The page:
Women in Judaism: A Multidisciplinary Journal

Barr Baer, Lois. BioPoesis. [Norfolk, VA:] Poetica, 2014.

Reviewed by Daniela Goldfine, University of Minnesota, Minneapolis, MN, USA

Lois Barr’s chapbook, Biopoesis, mobilizes the reader to a journey where the feminine subject is the nucleus and where her Jewishness marks her every step. Even though Barr refers to her poems as “adopted children,” meaning that they don’t have a common root, the chapbook’s thirteen poems convey the deep and meaningful passage of women through history: from Genesis to the modern world. The inherent Jewishness of the first biblical woman is reflected in the first four poems, where the creation of the world does not involve a big bang, but “a series of soft pops like champagne” and where the delicacy of the fig taunts both Eve and Adam and caution is presumptuously left aside.

The author does not remember how she happened upon the word “biopoesis” (the first poem and title of her chapbook), but says she loved the sound of it, as well as its meaning: of the Greek roots—bio for life and poesis for creation. Barr naturally loves the sound of words as a professor of Spanish at Lake Forest College and author of numerous poems and stories. (This chapbook won Poetica Magazine’s 2013 contest and she has been a Puschcart Prize nominee.) Her academic research focuses on Spanish and Latin American literature, with a special focus on Latin American Jewish Literature. In an interview in “The Whole Megillah” she states: “As a language teacher, I’ve always been in love with the sound of words, and so sometimes things I hear just stick with me and seem to need to be in a poem.” This enthusiasm is candidly depicted in her work.

Barr enters the modern world with “Eliahu Ha Nevi” and prophesized stories of journeys, multiple destinations, and compassionate memories. The author’s academic research inspired her to write two of the poems in the chapbook. In “The Odessa News,” she found inspiration from her research on Isa Kremer and the poetry of Ilya Kaminsky. In the poem, Odessa is a city bursting with life, but also filled with despair. Her family’s history starts to unravel here and continues in later poems, depicting memories that shaped the author’s life. Interestingly, a paper from a conference Barr attended in 2008 inspired the subsequent poem, “Two-Week Visas.” The presenter’s talk motivated her to think about how one would feel when forced to renew a visa every two weeks. This piece of Jewish history took place in Portugal during the regime of Antonio de Oliveira Salazar, who kept refugees in limbo (Portugal remained neutral during World War II). It was the Portuguese consul to France, Aristides Sousa Mendes, who expedited visas to Jews in need of an escape route—and he continued to do so even when his government asked him to stop. Barr’s poem methodically weaves the two worlds in which these limbo-stricken refugees live. Both Yiddish and Portuguese words are used, as well as imagined routines of those waiting endlessly.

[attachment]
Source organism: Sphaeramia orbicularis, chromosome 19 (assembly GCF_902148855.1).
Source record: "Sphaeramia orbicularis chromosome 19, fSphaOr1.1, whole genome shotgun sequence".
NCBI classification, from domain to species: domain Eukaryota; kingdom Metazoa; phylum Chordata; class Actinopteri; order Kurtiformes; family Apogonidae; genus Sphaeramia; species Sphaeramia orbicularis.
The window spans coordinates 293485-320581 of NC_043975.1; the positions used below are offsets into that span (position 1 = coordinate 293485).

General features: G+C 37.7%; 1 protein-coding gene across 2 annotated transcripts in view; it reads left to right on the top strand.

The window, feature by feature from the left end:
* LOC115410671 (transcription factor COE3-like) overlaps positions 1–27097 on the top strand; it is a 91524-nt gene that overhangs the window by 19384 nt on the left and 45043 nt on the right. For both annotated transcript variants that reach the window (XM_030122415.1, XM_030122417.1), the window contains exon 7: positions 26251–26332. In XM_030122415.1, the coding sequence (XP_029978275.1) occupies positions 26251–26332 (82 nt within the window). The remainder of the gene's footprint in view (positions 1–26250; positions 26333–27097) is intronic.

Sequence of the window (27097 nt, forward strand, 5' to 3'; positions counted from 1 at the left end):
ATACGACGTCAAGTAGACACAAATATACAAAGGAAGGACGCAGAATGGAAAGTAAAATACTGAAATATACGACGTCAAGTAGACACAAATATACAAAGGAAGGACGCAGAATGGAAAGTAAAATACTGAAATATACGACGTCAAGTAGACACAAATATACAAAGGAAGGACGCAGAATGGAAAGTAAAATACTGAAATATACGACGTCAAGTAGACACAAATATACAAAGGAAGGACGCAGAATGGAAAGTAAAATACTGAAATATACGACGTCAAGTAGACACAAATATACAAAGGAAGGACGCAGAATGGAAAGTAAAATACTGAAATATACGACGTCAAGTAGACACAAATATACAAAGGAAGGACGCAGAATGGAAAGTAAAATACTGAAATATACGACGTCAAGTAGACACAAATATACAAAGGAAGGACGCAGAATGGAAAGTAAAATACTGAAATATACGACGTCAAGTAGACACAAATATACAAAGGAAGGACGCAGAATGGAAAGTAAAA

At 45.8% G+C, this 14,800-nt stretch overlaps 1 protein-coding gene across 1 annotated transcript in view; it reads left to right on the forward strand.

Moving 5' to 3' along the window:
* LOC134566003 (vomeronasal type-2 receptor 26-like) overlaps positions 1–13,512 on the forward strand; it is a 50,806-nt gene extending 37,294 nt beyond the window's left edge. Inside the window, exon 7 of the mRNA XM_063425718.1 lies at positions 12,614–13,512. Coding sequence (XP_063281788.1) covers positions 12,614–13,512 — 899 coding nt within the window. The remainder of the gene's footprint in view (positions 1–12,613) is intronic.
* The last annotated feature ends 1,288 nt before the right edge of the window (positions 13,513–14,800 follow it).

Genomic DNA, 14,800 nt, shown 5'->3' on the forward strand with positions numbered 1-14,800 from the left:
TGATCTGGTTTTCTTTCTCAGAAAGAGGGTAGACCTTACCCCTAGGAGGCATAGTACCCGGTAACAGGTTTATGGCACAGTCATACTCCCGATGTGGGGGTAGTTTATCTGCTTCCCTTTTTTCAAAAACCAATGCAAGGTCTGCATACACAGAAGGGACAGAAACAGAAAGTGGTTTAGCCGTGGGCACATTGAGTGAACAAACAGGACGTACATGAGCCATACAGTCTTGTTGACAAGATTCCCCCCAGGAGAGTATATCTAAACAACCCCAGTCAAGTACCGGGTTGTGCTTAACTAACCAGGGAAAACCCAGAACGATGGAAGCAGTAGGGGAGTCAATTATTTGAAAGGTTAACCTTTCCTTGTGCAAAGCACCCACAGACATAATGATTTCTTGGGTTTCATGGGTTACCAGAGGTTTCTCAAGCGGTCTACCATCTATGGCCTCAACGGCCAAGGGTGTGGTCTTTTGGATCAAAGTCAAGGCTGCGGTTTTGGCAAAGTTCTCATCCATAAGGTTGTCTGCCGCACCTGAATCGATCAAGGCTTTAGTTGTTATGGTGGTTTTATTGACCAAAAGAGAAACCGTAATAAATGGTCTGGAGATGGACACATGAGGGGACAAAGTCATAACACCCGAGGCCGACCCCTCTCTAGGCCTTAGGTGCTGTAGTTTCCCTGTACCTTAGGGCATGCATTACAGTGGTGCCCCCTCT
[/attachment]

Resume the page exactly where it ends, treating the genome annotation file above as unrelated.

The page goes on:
From this point on, the poems become more intimate and personal. Barr tells about her grandmother’s journey from Bialystok to America. Barr’s family history is brilliantly reflected in “In Her Shoes,” but it is her Bubby who keeps calling for her attention, almost whispering in her ear: Bubby’s shoes, her dishes, her coking, her smells, can effortlessly represent the untold stories of countless women who migrated and started anew in an unknown land. However, there is a distinct Jewish narrative in the way Barr remembers, retells, and transmits her memories: the preparations for the Sabbath; keeping the milk, meat and pareve dishes separately; the Manischewitz wine on the table; the challah waiting to cool down. In a distinctive and revered way, the author celebrates the hardships as well as the delights of everyday life and of women’s crucial work to maintain traditions from generation to generation.

Is this Bubby the same woman who ate all the figs just like Eve did in “Leave Some Figs”? Is she the woman who wears her polyester Sears dress in “Bar Mitzvah Wear Circa 1960”? In Barr’s Biopoesis individual women become universal and the poems multiple their voices to reach the readers—both intellectually and emotionally. In the last poem of her chapbook, “Number Your Days,” the author playfully enumerates ways to live life in an instant, to live life to its fullest, to “exprime diem,” to count the days and to make them count. Barr instinctively suggests what the readers should do with her poems: “listen to their stories/with both ears and/both hands/open.” That is, willingly let her in the everyday reverie, let her tell her stories, let her summon women’s stories—Jewish women’s stories—and weave one collective story from Genesis to the present day.

Women in Judaism: A Multidisciplinary Journal Spring 2014 Volume 11 Number 2

ISSN 1209-9392

© 2014 Women in Judaism, Inc.


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